House of Gucci arrives ahead of Thanksgiving providing a lot of empty calories

By: Steve Pulaski

For a production so opulent, and a family so shamelessly gaudy, Ridley Scott’s epic on the Gucci dynasty needed more showiness. This is camp without much of a personality. It’s capable of holding your interest, sure, but it doesn’t captivate with its plot structure nor humor nearly as much as it should. This is considerably more disappointing when you account for the fact that this film has something for every generation: Al Pacino for the grandparents, Adam Driver for the parents, and Lady Gaga for the teens.

Adapted from the novel The House of Gucci: A Sensational Story of Murder, Madness, Glamour, and Greed by Sara Gay Forden, House of Gucci relishes in soapiness that’s sudsy enough to make you grin despite suffering from serious shortcomings. Scott’s second outing this year (following the largely ignored The Last Duel), the film revolves around the ruthlessly ambitious Patrizia Reggiani (Lady Gaga). Her assertiveness is so apparent it’s convinced her she’s destined for greatness, albeit by taking the direct route to amorality. She falls in love with and marries Maurizio Gucci (Adam Driver), scion of the Gucci fashion empire. While not making much of an impression on the tradition-bound father Rodolfo (Jeremy Irons), Patrizia is embraced by Uncle Aldo (Al Pacino), his brother. He’s all about pushing aside concerns that the Gucci image is flailing in the face of flea market knockoffs while letting himself and the family ride high on their wealth deep into the 1970s.

Also in the mix (and complicating matters) is Paolo, Aldo’s son, played by an outrageous Jared Leto, the actor who can overdo any performance put in front of him. Paolo is the idiot cousin hellbent on realizing his own dream as a fashion designer, but he’s incompetence personified. Whatever he lacks in taste, he doubly lacks in talent and finesse. Overtime, Patrizia becomes increasingly annoyed by a family keen on dragging their feet while their brand flounders. She muscles her way into the family operation, pitting Maurizio against nearly every relative, while aided by a psychic named Pina (Salma Hayek), who tries to juggle Patrizia’s nasty mood swings and her personal prophecies.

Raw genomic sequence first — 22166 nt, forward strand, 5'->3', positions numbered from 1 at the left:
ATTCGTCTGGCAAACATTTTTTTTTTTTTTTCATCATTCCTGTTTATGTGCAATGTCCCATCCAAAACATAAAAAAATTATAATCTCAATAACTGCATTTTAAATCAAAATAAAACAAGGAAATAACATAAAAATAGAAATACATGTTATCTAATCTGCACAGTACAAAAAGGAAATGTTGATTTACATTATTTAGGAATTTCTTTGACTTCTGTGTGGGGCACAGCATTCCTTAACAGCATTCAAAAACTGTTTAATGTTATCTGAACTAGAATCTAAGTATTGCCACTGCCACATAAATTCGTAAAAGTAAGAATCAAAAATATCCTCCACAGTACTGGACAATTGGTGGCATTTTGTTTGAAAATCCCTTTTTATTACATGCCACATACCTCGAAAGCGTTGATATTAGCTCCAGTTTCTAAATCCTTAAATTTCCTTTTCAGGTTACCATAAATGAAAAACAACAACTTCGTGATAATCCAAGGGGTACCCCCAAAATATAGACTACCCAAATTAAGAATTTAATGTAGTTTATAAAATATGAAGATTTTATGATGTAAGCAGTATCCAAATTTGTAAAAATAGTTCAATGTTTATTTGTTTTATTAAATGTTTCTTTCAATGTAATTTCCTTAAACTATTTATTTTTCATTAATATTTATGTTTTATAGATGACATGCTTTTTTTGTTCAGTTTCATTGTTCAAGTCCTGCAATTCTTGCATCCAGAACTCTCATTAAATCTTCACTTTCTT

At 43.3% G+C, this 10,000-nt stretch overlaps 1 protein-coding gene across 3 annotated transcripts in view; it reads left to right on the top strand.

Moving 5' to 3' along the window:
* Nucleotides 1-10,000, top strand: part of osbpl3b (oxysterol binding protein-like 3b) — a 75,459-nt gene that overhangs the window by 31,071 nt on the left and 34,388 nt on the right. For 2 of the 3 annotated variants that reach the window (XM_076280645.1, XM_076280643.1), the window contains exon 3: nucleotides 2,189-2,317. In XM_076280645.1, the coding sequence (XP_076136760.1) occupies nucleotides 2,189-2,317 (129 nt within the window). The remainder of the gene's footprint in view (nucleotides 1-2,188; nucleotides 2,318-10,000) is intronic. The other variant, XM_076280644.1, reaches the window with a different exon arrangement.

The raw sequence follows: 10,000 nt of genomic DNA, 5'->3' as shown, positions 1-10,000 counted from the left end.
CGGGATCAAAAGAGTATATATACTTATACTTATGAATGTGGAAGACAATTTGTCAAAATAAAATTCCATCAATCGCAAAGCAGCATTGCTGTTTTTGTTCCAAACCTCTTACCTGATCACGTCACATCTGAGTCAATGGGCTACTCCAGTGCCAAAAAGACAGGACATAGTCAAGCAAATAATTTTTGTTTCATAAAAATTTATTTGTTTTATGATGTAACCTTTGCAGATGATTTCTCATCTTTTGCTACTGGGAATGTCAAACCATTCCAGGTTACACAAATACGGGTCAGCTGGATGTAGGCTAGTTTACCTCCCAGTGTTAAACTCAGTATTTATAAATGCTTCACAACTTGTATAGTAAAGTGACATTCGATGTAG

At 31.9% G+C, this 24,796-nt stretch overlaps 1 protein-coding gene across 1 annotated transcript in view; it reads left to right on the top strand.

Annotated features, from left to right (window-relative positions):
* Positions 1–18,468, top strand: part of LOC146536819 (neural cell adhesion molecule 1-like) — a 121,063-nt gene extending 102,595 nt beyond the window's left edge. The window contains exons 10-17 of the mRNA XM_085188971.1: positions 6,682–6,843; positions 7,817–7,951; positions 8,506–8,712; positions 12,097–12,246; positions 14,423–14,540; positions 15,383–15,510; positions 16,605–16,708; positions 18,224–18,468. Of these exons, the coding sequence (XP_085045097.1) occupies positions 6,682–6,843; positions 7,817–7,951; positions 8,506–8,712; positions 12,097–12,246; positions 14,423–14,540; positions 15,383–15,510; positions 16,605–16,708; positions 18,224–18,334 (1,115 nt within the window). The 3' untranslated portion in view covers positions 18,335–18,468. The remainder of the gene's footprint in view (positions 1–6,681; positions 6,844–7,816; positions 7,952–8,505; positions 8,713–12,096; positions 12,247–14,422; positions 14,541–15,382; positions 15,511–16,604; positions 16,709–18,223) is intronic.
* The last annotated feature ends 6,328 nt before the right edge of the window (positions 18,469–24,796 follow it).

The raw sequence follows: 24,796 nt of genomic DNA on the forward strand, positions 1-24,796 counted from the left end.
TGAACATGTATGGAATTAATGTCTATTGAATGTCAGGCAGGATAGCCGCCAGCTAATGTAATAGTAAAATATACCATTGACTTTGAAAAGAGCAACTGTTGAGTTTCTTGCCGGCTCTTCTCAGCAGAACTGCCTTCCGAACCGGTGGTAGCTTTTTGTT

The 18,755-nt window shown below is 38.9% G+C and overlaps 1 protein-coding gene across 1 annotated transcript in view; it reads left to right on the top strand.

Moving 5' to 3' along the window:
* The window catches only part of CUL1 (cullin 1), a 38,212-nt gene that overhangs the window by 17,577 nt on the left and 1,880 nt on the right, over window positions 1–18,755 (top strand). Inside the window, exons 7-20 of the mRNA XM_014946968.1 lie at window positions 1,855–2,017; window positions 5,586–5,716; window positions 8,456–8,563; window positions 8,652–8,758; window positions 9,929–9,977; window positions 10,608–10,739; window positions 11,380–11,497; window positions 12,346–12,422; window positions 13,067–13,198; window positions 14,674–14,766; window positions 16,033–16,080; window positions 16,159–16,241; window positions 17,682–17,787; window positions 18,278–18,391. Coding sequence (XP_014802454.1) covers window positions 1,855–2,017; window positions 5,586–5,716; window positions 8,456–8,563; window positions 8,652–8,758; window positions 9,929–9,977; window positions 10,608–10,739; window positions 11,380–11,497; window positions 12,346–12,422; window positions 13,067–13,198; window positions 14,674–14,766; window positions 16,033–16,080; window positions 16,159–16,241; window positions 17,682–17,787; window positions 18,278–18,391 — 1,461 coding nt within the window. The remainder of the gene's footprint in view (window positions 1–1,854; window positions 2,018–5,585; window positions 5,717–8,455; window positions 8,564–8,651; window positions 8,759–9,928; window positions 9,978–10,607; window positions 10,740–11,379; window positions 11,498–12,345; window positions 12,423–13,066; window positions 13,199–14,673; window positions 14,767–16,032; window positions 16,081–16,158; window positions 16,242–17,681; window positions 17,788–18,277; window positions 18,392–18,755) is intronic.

Make no mistake. Lady Gaga and Adam Driver have strong, “opposites attract” chemistry that’s sustained throughout the 150-minute runtime. Driver, in perhaps his most understated role yet, is reticent in his own emotions, even when his Maurizio comes to take over the empire. His bookishness becomes the bane of Gaga’s Patrizia in no time, for she’s so loud and assertive she simply can’t deal with passiveness. Gaga gives the kind of seductively evil performance that’s timeless; a mix of Old Hollywood with a dash of mania. When she gets mad, your eyes simply cannot leave her.

The rest of the cast can’t seem to decide what movie in which they find themselves. Pacino still has the ability to shake windows with both his classically Italian humor and silence-producing scowl. Meanwhile, Hayek and Irons are way too thinly veiled to be called characters, which is problematic when Hayek’s Pina becomes integral to Patrizia’s dastardly third-act plot. She helps put the plan into motion, but there’s nothing to her presence whatsoever. And then there’s Leto, who yet again distracts more than dazzles. His elongating Italian drawl comes across like a cliched impression of Mario. Once more, he grates despite how hard he’s known to grind.

I’ll concede in saying had the tone of the overall production took on that of Leto’s performance, I might come away with a different opinion. The issue is Becky Johnston and Roberto Bentivegna’s script is defiant in pursuing virtually any comedy outside of Paolo’s too-dumb-to-function archetype. This is a story dripping with sensationalism yet the approach feels calculated as Scott arrives at every plot-point with a sense of perfunctory obligation. House of Gucci could’ve used some Wolf of Wall Street excess and edge. Instead, the climax is rendered flat when it should be rife with Maurizio’s increasing arrogance coupled with a looming sense of dread.

Appropriately released over the Thanksgiving holiday, House of Gucci was set to be a full-course meal. It’s a feast for the eyes with some appetizing sides, namely Gaga and Driver, but as such, it’s a lot of empty calories.

NOTE: House of Gucci is now playing exclusively in theaters.

Grade: C

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